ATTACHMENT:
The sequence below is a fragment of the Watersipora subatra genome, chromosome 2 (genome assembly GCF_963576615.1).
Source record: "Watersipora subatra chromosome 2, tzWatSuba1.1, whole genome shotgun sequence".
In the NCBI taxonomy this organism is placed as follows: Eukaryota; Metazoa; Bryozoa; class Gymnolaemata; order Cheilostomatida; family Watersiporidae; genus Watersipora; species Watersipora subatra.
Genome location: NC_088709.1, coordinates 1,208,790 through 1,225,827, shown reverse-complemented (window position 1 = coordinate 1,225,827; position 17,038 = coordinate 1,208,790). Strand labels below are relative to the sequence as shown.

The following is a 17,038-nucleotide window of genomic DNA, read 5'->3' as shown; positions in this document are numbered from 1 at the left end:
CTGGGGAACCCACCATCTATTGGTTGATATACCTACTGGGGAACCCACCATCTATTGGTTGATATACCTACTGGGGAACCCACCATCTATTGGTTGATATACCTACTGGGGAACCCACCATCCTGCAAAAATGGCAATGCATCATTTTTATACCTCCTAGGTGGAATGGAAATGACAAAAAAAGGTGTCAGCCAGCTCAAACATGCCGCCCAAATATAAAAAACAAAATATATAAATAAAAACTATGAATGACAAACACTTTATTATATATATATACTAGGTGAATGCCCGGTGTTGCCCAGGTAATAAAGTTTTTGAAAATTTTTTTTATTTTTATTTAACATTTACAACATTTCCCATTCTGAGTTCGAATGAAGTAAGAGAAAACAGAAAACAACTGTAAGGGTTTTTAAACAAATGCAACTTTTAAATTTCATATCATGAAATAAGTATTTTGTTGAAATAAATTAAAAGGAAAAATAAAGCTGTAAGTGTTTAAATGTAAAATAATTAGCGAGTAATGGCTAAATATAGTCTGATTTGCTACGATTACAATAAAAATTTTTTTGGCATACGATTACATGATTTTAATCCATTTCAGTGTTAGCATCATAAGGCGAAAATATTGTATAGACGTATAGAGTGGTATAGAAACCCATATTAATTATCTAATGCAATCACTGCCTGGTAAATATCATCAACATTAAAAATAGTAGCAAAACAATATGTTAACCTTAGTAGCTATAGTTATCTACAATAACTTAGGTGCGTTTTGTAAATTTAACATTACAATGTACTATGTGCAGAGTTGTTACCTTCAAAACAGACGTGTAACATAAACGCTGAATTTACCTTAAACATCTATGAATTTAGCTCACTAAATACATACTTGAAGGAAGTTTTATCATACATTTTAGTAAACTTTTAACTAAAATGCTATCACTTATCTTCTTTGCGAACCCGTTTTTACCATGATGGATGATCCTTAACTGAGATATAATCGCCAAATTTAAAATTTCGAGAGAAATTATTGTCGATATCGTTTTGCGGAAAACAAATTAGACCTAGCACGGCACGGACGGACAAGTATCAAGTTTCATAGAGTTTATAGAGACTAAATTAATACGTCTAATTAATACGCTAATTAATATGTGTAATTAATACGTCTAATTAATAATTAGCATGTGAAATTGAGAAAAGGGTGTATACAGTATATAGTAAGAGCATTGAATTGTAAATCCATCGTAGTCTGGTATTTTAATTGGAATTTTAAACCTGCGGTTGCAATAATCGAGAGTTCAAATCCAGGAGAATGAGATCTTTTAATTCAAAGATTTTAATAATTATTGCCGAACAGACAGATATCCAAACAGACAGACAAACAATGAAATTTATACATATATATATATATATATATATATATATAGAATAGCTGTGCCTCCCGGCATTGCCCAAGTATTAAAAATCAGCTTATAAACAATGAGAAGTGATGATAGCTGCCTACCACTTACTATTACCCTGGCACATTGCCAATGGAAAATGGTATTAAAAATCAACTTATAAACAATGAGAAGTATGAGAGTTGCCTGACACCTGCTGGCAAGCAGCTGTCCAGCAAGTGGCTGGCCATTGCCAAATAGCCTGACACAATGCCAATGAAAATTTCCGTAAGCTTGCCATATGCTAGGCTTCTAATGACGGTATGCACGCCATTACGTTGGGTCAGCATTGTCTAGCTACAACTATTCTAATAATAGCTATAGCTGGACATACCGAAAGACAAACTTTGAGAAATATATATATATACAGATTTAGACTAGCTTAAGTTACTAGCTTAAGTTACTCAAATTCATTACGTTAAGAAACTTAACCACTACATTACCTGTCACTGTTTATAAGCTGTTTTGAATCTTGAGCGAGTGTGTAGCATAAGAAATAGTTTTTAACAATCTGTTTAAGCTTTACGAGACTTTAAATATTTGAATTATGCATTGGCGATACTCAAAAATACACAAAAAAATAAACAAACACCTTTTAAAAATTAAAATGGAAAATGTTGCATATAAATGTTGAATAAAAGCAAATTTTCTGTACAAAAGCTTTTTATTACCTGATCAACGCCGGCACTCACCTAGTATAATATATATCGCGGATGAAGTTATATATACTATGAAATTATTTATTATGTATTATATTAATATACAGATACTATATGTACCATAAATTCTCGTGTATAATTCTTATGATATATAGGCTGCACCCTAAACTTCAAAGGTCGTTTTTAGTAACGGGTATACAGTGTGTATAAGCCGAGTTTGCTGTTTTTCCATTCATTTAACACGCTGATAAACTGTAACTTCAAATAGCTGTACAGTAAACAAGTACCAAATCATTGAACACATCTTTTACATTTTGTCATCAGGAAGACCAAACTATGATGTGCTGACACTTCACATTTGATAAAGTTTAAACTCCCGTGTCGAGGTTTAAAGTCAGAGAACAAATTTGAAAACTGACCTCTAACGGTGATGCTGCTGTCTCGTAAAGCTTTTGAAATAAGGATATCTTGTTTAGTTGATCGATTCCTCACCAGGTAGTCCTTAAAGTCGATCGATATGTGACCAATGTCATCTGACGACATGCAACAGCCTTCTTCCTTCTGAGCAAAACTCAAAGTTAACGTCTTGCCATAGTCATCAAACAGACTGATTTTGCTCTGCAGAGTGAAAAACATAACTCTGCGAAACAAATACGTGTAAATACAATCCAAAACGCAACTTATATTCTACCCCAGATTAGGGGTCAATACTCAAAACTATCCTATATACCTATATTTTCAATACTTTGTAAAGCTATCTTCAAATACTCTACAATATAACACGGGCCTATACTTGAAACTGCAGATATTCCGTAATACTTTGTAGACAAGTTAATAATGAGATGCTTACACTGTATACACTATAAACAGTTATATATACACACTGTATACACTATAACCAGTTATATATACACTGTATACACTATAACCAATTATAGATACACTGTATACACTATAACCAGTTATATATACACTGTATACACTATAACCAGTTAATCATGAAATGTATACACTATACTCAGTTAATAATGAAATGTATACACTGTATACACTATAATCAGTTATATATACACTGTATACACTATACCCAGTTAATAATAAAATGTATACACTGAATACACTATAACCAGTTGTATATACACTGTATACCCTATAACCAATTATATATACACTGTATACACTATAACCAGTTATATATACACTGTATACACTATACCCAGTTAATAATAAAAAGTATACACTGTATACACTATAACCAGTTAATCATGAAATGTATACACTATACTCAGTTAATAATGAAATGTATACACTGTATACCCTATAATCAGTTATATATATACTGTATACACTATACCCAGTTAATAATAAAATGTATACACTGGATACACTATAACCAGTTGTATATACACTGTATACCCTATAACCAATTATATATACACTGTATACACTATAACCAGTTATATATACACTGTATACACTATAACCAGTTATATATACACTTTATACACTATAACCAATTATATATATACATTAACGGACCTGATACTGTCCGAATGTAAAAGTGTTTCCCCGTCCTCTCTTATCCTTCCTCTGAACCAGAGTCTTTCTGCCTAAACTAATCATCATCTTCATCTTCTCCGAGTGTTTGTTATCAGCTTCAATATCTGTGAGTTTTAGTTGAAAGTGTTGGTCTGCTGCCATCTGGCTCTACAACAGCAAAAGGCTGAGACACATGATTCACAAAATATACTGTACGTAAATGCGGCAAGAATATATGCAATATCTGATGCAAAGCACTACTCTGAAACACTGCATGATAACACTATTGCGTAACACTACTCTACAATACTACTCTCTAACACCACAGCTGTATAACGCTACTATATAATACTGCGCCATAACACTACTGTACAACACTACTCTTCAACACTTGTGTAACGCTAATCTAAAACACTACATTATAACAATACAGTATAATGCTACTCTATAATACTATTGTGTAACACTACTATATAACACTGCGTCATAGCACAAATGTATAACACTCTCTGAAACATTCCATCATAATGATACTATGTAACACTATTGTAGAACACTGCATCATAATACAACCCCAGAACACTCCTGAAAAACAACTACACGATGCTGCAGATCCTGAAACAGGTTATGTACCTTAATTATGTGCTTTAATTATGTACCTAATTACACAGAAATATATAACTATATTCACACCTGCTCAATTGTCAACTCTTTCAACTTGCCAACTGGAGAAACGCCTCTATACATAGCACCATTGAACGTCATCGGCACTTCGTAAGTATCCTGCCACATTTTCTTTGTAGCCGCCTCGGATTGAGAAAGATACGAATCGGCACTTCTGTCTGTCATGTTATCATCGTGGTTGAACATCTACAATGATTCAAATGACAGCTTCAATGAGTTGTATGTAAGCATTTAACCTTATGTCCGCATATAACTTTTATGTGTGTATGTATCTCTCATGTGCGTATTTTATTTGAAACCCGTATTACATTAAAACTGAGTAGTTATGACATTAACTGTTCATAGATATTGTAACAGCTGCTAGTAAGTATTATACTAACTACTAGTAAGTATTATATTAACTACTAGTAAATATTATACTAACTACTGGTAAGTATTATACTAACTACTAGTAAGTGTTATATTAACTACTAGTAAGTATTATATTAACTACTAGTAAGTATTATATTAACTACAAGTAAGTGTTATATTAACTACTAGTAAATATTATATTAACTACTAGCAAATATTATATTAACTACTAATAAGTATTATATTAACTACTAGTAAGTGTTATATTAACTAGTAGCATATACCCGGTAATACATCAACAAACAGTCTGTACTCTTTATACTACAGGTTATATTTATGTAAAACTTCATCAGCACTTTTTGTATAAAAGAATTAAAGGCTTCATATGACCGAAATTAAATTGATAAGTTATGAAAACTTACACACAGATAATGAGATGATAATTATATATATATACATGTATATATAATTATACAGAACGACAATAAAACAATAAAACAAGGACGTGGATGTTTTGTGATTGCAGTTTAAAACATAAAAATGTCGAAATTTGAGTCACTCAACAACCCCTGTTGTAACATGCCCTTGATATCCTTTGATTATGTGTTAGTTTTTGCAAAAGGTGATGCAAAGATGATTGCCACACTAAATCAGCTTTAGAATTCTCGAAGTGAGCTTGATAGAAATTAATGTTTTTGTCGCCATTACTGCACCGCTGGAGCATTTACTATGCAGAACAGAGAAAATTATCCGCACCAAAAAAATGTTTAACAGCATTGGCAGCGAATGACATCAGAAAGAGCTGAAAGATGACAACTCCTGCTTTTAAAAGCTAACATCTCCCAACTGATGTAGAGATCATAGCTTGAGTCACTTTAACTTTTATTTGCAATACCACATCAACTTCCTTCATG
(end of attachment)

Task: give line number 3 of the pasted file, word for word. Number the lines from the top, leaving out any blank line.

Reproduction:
In the NCBI taxonomy this organism is placed as follows: Eukaryota; Metazoa; Bryozoa; class Gymnolaemata; order Cheilostomatida; family Watersiporidae; genus Watersipora; species Watersipora subatra.